I always envisioned a straightforward route to medical school. I would complete a successful undergraduate degree, volunteer actively, and immerse myself in community work. I was passionate and excited to learn medicine. However, as the process is very competitive, I realized I needed to be practical. At the time of my medical school application I applied broadly, knowing little about Ireland. From the website and forums, I learned that students from Ireland had a good reputation for getting residency on return to Canada. However, it was not until my acceptance to RCSI and subsequent journey that I realized the incredible opportunity I had been granted. Nothing could have prepared me for that.

I left the safety of my Canadian community and moved to a new country with new people and new surroundings. However, the initial culture shock that I expected never happened. Half of my RCSI GEP class was Canadian. All of us were in the same position. We all had common goals and hard working attitudes. This made the process so much easier as we all learned, explored and grew together.

Although medical school can definitely be challenging with the sheer volume of knowledge, I found time management skills helped me excel in my training. I participated in various clubs and societies that RCSI offers, and also continued my community fitness classes. Further, I found time to indulge in the beautiful Irish culture. My friends and I often made time to go hiking in the Howth trails or enjoy the Saturday Market in Temple Bar.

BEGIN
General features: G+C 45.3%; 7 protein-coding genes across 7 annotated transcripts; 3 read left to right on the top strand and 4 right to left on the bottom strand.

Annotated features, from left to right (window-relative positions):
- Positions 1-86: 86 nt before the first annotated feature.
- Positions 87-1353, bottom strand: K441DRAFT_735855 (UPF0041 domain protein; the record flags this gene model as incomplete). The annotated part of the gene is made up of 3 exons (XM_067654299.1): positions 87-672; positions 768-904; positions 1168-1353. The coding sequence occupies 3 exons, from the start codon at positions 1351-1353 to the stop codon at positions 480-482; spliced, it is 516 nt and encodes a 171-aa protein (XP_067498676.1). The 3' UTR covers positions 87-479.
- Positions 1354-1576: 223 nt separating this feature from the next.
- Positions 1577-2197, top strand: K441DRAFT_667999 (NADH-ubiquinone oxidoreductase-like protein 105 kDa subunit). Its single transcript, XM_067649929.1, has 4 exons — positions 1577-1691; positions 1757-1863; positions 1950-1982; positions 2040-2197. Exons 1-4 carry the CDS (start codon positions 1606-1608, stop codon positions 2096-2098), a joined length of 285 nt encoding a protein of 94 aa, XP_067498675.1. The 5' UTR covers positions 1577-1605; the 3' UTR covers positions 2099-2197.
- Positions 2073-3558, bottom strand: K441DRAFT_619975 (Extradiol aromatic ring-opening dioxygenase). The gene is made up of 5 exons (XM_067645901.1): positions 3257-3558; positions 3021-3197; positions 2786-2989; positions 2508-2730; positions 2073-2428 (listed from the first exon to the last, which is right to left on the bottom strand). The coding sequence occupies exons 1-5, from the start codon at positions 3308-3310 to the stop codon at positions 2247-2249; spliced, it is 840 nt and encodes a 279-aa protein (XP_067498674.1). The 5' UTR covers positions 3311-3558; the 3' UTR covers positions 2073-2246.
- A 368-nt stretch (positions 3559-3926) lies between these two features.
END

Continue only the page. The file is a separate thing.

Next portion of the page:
The most rewarding aspect of my journey, however, was the opportunity to travel the country for my clinical rotations. I completed Obstetrics and Gynecology training in Drogheda, Medicine and Surgery training in Galway, and Pediatrics training in Waterford. Travelling within the country gave me the opportunities to not only enjoy the stunning landscapes, but also develop personally. I received training from world-renowned medical professionals in diverse settings. I recall working with a GP in the rural town of Ballinasloe, and my genuine sorrow as I left her friendly clinic where I became a part of the team. I always knew medicine was about human connection, but travelling to Ireland and then within the country, re-iterated this concept as I interacted with people from various Irish communities.

As I now complete my final year and apply for Canadian residency, I reflect back and realize I am grateful for this not so straightforward path. I am fortunate to have made lifelong friends, indescribable memories, and completed a hard earned but rewarding personal journey.

 

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